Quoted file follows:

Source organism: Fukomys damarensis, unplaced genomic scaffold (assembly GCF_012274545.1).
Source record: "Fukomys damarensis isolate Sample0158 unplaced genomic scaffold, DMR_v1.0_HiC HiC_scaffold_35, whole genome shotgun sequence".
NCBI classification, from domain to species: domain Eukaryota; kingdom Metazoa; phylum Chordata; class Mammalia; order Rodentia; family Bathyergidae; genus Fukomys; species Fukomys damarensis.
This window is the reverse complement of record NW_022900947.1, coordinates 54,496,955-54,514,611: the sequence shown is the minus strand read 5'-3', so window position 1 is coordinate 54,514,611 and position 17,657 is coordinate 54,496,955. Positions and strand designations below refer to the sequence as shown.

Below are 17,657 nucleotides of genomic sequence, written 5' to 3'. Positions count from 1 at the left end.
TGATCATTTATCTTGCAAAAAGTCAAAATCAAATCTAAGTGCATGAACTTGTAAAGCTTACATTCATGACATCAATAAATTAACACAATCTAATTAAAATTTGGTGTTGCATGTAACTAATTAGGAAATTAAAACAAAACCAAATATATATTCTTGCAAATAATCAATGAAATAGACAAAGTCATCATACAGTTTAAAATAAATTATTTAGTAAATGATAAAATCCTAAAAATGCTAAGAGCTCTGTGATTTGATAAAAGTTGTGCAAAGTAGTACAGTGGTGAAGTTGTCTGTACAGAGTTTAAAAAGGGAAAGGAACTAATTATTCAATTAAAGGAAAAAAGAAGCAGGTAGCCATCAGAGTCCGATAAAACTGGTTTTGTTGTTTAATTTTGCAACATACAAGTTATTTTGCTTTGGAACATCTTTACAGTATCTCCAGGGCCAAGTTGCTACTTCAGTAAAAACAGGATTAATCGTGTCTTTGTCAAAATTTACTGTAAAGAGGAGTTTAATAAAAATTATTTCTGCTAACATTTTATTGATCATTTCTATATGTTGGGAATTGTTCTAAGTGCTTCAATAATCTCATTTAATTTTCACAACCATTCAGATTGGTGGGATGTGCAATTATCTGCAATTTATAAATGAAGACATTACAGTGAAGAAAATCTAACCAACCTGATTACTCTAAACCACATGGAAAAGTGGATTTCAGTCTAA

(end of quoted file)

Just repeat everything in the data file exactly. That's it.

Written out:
Source organism: Fukomys damarensis, unplaced genomic scaffold (assembly GCF_012274545.1).
Source record: "Fukomys damarensis isolate Sample0158 unplaced genomic scaffold, DMR_v1.0_HiC HiC_scaffold_35, whole genome shotgun sequence".
NCBI classification, from domain to species: domain Eukaryota; kingdom Metazoa; phylum Chordata; class Mammalia; order Rodentia; family Bathyergidae; genus Fukomys; species Fukomys damarensis.
This window is the reverse complement of record NW_022900947.1, coordinates 54,496,955-54,514,611: the sequence shown is the minus strand read 5'-3', so window position 1 is coordinate 54,514,611 and position 17,657 is coordinate 54,496,955. Positions and strand designations below refer to the sequence as shown.

Below are 17,657 nucleotides of genomic sequence, written 5' to 3'. Positions count from 1 at the left end.
TGATCATTTATCTTGCAAAAAGTCAAAATCAAATCTAAGTGCATGAACTTGTAAAGCTTACATTCATGACATCAATAAATTAACACAATCTAATTAAAATTTGGTGTTGCATGTAACTAATTAGGAAATTAAAACAAAACCAAATATATATTCTTGCAAATAATCAATGAAATAGACAAAGTCATCATACAGTTTAAAATAAATTATTTAGTAAATGATAAAATCCTAAAAATGCTAAGAGCTCTGTGATTTGATAAAAGTTGTGCAAAGTAGTACAGTGGTGAAGTTGTCTGTACAGAGTTTAAAAAGGGAAAGGAACTAATTATTCAATTAAAGGAAAAAAGAAGCAGGTAGCCATCAGAGTCCGATAAAACTGGTTTTGTTGTTTAATTTTGCAACATACAAGTTATTTTGCTTTGGAACATCTTTACAGTATCTCCAGGGCCAAGTTGCTACTTCAGTAAAAACAGGATTAATCGTGTCTTTGTCAAAATTTACTGTAAAGAGGAGTTTAATAAAAATTATTTCTGCTAACATTTTATTGATCATTTCTATATGTTGGGAATTGTTCTAAGTGCTTCAATAATCTCATTTAATTTTCACAACCATTCAGATTGGTGGGATGTGCAATTATCTGCAATTTATAAATGAAGACATTACAGTGAAGAAAATCTAACCAACCTGATTACTCTAAACCACATGGAAAAGTGGATTTCAGTCTAA